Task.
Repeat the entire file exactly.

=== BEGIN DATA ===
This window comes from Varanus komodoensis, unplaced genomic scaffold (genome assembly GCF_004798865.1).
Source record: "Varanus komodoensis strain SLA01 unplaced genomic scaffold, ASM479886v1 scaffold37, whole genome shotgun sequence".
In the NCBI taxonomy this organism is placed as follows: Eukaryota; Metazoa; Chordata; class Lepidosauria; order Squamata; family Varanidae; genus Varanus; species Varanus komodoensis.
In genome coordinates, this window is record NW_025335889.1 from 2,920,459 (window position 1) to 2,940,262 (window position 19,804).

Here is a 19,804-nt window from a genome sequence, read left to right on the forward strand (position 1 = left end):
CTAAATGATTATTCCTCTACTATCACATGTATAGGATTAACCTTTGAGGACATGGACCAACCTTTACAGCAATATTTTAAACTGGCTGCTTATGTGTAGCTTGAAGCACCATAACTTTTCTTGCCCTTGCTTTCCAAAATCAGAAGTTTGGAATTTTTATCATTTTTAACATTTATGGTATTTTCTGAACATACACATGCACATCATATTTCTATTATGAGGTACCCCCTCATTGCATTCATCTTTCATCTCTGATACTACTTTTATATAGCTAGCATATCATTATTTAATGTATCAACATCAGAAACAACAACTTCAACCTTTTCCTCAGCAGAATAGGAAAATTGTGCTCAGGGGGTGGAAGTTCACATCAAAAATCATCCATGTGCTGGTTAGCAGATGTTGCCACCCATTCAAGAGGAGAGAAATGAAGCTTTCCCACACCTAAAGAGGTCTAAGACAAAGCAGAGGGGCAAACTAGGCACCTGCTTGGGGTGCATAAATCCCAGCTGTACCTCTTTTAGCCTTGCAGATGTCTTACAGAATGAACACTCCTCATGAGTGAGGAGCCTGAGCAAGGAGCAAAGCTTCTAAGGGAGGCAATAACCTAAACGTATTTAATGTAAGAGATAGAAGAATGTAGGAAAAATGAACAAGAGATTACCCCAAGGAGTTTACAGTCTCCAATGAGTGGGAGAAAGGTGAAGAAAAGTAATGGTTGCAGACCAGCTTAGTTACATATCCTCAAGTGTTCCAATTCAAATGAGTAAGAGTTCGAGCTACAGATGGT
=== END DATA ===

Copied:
This window comes from Varanus komodoensis, unplaced genomic scaffold (genome assembly GCF_004798865.1).
Source record: "Varanus komodoensis strain SLA01 unplaced genomic scaffold, ASM479886v1 scaffold37, whole genome shotgun sequence".
In the NCBI taxonomy this organism is placed as follows: Eukaryota; Metazoa; Chordata; class Lepidosauria; order Squamata; family Varanidae; genus Varanus; species Varanus komodoensis.
In genome coordinates, this window is record NW_025335889.1 from 2,920,459 (window position 1) to 2,940,262 (window position 19,804).

Here is a 19,804-nt window from a genome sequence, read left to right on the forward strand (position 1 = left end):
CTAAATGATTATTCCTCTACTATCACATGTATAGGATTAACCTTTGAGGACATGGACCAACCTTTACAGCAATATTTTAAACTGGCTGCTTATGTGTAGCTTGAAGCACCATAACTTTTCTTGCCCTTGCTTTCCAAAATCAGAAGTTTGGAATTTTTATCATTTTTAACATTTATGGTATTTTCTGAACATACACATGCACATCATATTTCTATTATGAGGTACCCCCTCATTGCATTCATCTTTCATCTCTGATACTACTTTTATATAGCTAGCATATCATTATTTAATGTATCAACATCAGAAACAACAACTTCAACCTTTTCCTCAGCAGAATAGGAAAATTGTGCTCAGGGGGTGGAAGTTCACATCAAAAATCATCCATGTGCTGGTTAGCAGATGTTGCCACCCATTCAAGAGGAGAGAAATGAAGCTTTCCCACACCTAAAGAGGTCTAAGACAAAGCAGAGGGGCAAACTAGGCACCTGCTTGGGGTGCATAAATCCCAGCTGTACCTCTTTTAGCCTTGCAGATGTCTTACAGAATGAACACTCCTCATGAGTGAGGAGCCTGAGCAAGGAGCAAAGCTTCTAAGGGAGGCAATAACCTAAACGTATTTAATGTAAGAGATAGAAGAATGTAGGAAAAATGAACAAGAGATTACCCCAAGGAGTTTACAGTCTCCAATGAGTGGGAGAAAGGTGAAGAAAAGTAATGGTTGCAGACCAGCTTAGTTACATATCCTCAAGTGTTCCAATTCAAATGAGTAAGAGTTCGAGCTACAGATGGT